Trade Policy and Firm Boundaries

ULB -- Universite Libre de Bruxelles, Working Papers ECARES 01/2010;
Source: RePEc

ABSTRACT We develop an endogenous growth model with R&D spillovers to study the long-run consequences of offshoring with firm heterogeneity and incomplete contracts. In so doing, we model offshoring as the geographical fragmentation of a firm's production chain between a home upstream division and a foreign downstream division. While there is always a positive correlation between upstream bargaining weight and offshoring activities, there is an inverted U-shaped relationship between these and growth. Whether offshoring with incomplete contracts also increases consumption depends on firm heterogeneity. As for welfare, whereas with complete contracts an R&D subsidy is enough to solve the inefficiency due to R&D spillovers, with incomplete contracts a production subsidy is also needed. Copyright © The editors of the "Scandinavian Journal of Economics" 2009 .


Available from: Paola Conconi, May 28, 2015
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    ABSTRACT: This article presents a link between tariff rates and industry structure in a dynamic setting. We examine the role of tariffs on final-goods in a firm’s decision to integrate and collude in the presence of competitive imports. It is shown that, under some conditions, the upstream firm has an incentive to engage in vertical integration to introduce profitably a wholesale price above the world input price while not inducing any intermediate or final good imports. Higher tariffs downstream, even with no tariff protection upstream, make this strategy more profitable, and provide a rationale for a positive relationship between tariff protection and vertical integration, which is observed in some industries. KeywordsVertical integration–Monopoly–Tariffs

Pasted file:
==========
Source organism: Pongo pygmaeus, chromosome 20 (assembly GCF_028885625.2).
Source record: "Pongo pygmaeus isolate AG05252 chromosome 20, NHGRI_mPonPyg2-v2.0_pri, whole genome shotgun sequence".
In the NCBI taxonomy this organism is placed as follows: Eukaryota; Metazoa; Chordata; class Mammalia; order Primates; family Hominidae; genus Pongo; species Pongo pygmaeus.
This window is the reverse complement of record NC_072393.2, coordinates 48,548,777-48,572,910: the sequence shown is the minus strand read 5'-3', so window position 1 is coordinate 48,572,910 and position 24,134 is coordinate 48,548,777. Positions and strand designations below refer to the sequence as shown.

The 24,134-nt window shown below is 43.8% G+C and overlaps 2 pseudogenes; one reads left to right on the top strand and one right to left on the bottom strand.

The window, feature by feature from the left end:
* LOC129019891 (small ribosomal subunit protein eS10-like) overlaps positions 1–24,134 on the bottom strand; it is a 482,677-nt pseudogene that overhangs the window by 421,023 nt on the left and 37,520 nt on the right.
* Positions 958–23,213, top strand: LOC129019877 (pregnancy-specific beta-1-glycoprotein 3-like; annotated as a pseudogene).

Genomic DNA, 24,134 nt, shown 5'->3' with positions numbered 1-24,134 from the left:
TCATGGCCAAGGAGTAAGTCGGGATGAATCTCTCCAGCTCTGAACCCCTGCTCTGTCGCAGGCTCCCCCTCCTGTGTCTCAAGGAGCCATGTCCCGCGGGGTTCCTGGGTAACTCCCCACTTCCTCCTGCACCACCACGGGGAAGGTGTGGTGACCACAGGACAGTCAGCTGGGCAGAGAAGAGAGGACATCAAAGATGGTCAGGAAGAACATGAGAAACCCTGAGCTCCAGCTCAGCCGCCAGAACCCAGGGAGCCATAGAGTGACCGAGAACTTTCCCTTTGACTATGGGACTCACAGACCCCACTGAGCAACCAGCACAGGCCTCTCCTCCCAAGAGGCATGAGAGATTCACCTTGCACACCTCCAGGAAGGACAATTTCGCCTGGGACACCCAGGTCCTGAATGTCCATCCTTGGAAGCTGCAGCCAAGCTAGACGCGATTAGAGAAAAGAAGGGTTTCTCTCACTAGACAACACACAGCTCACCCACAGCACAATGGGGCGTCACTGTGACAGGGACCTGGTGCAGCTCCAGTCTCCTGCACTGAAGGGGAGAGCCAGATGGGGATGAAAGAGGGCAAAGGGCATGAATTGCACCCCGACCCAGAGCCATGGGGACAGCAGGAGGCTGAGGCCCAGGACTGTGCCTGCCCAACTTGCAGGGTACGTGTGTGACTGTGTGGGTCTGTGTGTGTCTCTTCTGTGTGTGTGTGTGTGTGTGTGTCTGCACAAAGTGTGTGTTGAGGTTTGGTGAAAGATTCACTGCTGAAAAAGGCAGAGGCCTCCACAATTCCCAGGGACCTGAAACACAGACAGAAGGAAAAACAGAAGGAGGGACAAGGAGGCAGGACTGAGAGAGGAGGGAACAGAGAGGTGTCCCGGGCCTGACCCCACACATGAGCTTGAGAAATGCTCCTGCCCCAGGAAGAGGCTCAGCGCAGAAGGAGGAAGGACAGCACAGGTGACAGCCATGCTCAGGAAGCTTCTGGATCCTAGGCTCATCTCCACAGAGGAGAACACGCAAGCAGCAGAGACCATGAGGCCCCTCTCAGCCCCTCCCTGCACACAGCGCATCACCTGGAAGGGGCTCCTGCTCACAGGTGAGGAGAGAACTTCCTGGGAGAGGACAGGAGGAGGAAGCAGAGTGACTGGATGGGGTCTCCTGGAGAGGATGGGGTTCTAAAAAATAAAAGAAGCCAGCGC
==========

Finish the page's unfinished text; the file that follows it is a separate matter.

Journal of the Spanish Economic Association 01/2011; 2(3):359-378. DOI:10.1007/s13209-010-0034-3 · 0.29 Impact Factor